Google Earth has received a major update, the biggest since 2017, which added an important new feature: Timelapse. True to its name, the feature enables you to witness the passage of time in a selected location through 24 million satellite images collected over the past 37 years. The service also includes over 800 time-lapse videos, both in 2D and 3D.
Timelapse was created in cooperation with Carnegie Mellon University's CREATE Lab, which developed the technology necessary to implement the project, as well as with the support of NASA and the Landsat (USA) and Copernicus (EU) programs. The function required processing 20 petabytes of data, which translated into more than 2 million hours of work by thousands of Google Cloud machines. The result is a gigantic video mosaic, 4.4 terapixels in size, which, according to Google's blog, is the equivalent of 530,000 videos in 4K resolution.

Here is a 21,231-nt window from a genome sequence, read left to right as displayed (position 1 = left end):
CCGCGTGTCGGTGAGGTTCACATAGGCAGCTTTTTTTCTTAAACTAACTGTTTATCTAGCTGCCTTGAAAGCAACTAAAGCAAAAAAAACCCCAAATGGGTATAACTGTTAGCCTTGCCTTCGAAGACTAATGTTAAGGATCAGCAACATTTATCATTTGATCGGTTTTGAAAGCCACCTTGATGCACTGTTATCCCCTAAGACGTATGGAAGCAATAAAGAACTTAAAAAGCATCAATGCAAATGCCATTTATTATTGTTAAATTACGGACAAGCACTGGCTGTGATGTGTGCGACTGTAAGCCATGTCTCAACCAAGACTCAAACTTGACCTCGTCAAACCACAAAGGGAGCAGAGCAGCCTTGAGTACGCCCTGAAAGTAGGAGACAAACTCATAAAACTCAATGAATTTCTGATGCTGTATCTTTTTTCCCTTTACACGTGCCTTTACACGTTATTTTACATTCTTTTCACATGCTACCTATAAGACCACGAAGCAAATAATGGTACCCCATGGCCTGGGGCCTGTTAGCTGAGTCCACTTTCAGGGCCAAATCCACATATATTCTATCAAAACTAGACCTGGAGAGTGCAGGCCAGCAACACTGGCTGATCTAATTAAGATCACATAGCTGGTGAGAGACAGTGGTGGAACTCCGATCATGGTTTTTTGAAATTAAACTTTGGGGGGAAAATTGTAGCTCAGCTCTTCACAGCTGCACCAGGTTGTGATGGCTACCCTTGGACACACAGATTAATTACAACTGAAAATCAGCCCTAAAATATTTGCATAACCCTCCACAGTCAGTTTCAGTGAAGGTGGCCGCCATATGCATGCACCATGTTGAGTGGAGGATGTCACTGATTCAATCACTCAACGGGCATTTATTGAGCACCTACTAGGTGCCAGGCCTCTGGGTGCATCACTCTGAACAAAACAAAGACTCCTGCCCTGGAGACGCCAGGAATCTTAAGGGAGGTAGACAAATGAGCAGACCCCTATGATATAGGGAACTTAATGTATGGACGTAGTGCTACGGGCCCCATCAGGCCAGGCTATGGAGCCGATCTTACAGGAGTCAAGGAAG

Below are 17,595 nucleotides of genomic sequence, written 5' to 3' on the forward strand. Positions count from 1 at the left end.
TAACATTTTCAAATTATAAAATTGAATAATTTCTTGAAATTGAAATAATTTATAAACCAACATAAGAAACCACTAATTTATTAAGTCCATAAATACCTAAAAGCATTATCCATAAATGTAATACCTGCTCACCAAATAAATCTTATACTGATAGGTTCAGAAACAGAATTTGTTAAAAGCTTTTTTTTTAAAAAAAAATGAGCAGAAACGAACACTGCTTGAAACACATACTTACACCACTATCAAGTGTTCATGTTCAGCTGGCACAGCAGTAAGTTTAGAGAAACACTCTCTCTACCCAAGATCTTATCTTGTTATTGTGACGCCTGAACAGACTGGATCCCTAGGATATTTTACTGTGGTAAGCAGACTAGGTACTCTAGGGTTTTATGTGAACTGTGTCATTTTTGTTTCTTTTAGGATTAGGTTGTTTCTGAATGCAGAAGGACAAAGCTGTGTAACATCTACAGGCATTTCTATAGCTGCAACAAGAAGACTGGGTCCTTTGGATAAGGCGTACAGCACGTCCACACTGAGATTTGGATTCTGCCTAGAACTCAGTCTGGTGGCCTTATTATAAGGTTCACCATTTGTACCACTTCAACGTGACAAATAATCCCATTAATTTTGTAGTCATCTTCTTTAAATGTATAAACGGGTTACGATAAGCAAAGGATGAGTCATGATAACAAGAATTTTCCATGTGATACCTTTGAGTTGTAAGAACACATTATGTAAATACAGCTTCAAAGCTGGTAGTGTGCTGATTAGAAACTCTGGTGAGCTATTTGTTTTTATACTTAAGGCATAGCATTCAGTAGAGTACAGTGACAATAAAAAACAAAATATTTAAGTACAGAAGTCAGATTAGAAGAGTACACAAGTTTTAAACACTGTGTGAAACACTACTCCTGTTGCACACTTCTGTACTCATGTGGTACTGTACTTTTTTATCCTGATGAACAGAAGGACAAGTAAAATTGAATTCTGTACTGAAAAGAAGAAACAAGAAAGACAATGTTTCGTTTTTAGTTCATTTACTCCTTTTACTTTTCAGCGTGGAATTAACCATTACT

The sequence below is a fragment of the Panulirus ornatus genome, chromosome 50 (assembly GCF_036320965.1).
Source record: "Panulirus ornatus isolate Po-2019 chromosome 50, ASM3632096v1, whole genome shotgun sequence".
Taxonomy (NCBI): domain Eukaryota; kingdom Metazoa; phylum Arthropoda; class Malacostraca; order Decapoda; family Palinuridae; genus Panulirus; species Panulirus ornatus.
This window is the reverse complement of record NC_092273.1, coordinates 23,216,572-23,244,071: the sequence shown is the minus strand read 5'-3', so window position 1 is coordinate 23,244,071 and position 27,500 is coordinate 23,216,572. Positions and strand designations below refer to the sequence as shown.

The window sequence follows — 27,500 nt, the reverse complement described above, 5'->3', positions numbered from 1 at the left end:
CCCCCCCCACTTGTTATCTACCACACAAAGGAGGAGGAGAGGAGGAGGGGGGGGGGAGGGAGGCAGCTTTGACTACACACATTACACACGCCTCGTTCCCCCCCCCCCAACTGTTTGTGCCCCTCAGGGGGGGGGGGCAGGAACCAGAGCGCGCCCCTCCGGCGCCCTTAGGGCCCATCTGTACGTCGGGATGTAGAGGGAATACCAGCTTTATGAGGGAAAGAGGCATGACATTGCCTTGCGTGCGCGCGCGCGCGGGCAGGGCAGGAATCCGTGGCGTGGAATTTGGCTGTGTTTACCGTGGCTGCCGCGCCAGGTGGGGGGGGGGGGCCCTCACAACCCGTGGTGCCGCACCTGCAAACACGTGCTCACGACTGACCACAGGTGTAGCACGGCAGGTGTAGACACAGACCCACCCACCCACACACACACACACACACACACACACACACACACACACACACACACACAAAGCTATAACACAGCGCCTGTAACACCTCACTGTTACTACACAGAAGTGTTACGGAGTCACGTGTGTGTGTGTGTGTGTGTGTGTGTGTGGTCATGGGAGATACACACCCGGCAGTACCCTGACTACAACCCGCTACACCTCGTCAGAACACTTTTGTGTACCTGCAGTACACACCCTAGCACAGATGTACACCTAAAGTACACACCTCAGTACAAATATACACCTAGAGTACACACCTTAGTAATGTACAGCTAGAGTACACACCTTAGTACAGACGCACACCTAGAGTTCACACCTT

Google makes no secret of the fact that one of the motivations of the creators of the project was the desire to show the changes on Earth, which are much talked about but difficult to realistically imagine. In the end, this translated into five main topic and virtual tours devoted to them in the form of presentations: changes in forestation, urban development, rising temperatures, energy sources and the fragile beauty of the Earth. However, nothing stands in the way of using Timelapse to trace the history of a location closer to us. Just visit the official website of the feature. What's more, Google Earth's YouTube channel features 500 3D and 2D timelapse videos, such as this video showing the development of Dallas Fort Worth, Texas and its surroundings.
- Google Earth - official website